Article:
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Wayne Jones Audio Jones–Scanlon Monitors

Active Studio Monitors
By Bob Thomas

Wayne Jones Audio Jones–Scanlon Monitors

The result of a collaboration between bassist Wayne Jones and sound engineer Steve Scanlon, these Australian-made midfield monitors may look retro, but inside there's some serious DSP going on!

Every product tells a story, and the story behind the new Jones-Scanlon active studio monitor begins with a leading Australian bassist, the last chassis loudspeaker manufacturer in Australia, and Australia's premier sound engineer. The bassist (who was actually born in Wales) is Wayne Jones who, in addition to his musical accomplishments is the founder, owner and cabinet designer of his eponymous company Wayne Jones Audio. That company's range of high-end bass preamps, power amplifiers and passive and powered cabinets have a built up a significant reputation for their accuracy, sound quality and wide–bandwidth frequency response.

Australia's last remaining chassis loudspeaker manufacturers are Lorantz Audio Services, founded in 1976 by Michail Barabasz, the former loudspeaker designer and engineering manager of Plessey Rola Australia, which closed its doors in 1975 after the removal of tariff protection that enabled cheaper imported loudspeakers to invade the domestic Australian loudspeaker market. Barabasz purchased what tooling and parts he could afford and began manufacturing Lorantz-branded loudspeakers for electric guitar amplifiers in his garage. Nowadays, Lorantz Audio Services design and manufacture cones, voice coils, spiders, surrounds and CNC loudspeaker parts for both pro-audio and hi-fi applications, as well as continuing to produce guitar loudspeakers.

The Wayne Jones Audio/Lorantz Audio connection dates back to the beginning of this century, when Jones approached Barabasz to design a 10-inch loudspeaker that could handle from the low B to high C of a bass guitar with a "clean, clear and even frequency response". This Barabasz did, and the resulting aluminium cast-frame, custom-designed driver — which has a 40Hz-4kHz frequency response — has featured in all of Wayne Jones Audio's cabinets ever since, helping to deliver the studio-level 40Hz-20kHz frequency response for which they are renowned.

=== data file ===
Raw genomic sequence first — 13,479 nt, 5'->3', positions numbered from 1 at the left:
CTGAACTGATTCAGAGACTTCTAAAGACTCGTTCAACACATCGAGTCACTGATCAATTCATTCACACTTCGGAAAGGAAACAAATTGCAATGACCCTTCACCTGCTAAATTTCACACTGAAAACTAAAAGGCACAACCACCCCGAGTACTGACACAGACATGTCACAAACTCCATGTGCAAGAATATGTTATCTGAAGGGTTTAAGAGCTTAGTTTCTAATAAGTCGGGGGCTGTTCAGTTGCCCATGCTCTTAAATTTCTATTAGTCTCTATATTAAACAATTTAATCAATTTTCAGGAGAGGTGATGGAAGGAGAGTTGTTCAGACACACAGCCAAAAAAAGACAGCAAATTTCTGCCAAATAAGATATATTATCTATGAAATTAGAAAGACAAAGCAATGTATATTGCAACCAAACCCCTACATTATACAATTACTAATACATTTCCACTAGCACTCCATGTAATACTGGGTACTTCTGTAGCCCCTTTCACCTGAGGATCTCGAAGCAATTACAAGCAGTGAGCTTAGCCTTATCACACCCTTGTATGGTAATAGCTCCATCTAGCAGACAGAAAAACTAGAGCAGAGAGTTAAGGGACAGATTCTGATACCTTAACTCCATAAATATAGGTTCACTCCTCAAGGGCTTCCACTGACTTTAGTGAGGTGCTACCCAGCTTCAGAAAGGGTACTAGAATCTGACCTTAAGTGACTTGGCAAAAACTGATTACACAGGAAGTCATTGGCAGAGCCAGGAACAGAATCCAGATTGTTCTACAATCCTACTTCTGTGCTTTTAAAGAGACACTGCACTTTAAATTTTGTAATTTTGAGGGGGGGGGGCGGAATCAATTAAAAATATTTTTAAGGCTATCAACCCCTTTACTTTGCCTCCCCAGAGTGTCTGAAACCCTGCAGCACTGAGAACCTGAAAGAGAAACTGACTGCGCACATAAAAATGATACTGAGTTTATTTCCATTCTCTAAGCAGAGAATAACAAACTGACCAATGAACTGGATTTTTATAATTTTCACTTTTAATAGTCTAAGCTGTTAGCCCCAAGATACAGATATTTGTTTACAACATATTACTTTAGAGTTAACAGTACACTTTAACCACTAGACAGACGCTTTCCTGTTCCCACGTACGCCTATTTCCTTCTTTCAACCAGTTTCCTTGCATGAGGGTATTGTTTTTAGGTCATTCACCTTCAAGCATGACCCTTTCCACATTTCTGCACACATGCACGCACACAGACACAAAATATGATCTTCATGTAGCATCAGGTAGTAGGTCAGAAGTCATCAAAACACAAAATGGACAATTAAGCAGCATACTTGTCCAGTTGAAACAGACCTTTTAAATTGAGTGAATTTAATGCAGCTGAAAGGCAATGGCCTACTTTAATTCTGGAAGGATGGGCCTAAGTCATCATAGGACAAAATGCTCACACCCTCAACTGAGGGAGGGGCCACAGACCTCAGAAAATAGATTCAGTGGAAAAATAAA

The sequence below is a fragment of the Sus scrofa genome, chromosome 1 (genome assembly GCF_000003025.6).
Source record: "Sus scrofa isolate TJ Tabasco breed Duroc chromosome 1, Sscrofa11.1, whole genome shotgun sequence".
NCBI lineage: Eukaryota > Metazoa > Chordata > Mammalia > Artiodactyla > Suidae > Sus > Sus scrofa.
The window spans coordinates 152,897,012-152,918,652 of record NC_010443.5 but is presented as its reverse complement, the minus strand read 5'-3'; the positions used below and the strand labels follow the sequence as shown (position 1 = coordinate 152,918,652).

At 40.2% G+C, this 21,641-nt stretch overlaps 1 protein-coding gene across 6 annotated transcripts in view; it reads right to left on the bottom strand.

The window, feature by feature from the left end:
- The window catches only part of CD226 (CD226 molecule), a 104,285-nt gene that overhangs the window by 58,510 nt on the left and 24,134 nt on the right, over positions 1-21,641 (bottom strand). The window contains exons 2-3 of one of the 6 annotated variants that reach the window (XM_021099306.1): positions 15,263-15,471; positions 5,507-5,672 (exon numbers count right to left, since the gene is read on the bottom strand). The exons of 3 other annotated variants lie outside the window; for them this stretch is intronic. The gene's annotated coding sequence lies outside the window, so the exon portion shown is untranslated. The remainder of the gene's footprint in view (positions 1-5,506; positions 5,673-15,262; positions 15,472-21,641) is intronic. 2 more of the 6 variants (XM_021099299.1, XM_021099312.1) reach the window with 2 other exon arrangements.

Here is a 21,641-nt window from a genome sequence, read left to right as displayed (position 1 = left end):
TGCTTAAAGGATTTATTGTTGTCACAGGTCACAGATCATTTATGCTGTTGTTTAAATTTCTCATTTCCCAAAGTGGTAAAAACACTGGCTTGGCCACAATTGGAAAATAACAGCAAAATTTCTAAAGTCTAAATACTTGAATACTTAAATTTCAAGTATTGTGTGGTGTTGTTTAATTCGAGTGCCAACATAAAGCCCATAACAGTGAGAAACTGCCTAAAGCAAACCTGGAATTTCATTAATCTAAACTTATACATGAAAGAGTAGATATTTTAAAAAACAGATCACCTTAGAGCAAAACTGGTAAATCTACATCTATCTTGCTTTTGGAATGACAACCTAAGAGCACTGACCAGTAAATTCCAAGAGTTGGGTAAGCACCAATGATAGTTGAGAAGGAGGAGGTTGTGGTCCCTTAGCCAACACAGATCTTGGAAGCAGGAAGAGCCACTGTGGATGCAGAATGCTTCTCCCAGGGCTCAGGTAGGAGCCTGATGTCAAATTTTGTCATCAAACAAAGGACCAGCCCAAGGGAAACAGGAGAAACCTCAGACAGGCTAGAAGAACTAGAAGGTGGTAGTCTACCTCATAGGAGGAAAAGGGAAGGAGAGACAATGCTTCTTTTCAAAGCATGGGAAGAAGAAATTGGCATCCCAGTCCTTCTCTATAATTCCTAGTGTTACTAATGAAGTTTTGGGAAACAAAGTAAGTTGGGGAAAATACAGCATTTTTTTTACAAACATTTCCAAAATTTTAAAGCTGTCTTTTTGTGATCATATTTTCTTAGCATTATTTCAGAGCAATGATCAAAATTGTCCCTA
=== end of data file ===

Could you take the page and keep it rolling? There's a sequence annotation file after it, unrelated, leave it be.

For Wayne Jones, the step to the production of an actual studio monitor was a relatively short one, and led to him teaming up with Steve Scanlon, a highly experienced, multi-award winning Australian live and studio sound engineer with an impressive track record. The result of their collaboration is the Australian-built Jones-Scanlon two-way active studio monitor.

The Box

With its black 10–inch woofer and silver-fronted bullet tweeter sitting in a 33 x 45 x 50cm bright red, high-gloss, 19mm MDF cabinet weighing in at 25.5kg, the Jones-Scanlon studio monitor is no shrinking violet (and wouldn't vanish into the background in its other two standard colours, black and white, either). The selectable analogue and S/PDIF digital inputs, twin room–compensation switches, IEC mains input, clip/power indicator LED and a "WJ Audio use only" USB socket all sit on a steel control panel that is positioned, rather unconventionally, on the top of the cabinet. This positioning is probably down to the fact that the monitor's rear panel is pretty much fully occupied by the plain steel panel that forms the heatsink for the internal Class–D amplification. This control panel positioning does result in at least two cables sprouting out of the top of the monitor, which some users might regard as a bit unsightly, but this could, if necessary, be visually mitigated somewhat by the use of right-angle connectors.

The 10-inch, aluminium cast-frame bass driver is the same custom, Michail Barabasz–designed/Lorantz Audio–manufactured driver as that fitted to the Wayne Jones Audio bass cabinets. This unit features a specially formulated, Kevlar-impregnated eucalyptus–pulp cone, a three-inch voice coil and a fairly massive ferrite magnet. The treble driver is a specially selected, Italian-made FaitalPRO FD371 bullet-style tweeter with a one-inch voice coil. It is crossed over at 2.4kHz and has a frequency response that extends to 20kHz. Danish company Pascal provide the power, courtesy of their T-Pro2 full–bandwidth, ultra-low distortion, two-channel Class–D PWM amplifier, which is specifically designed to power two-way loudspeakers and is capable of delivering up to 500W RMS to the monitor's 4Ω bass driver and a maximum of 150W RMS to the 8Ω treble driver.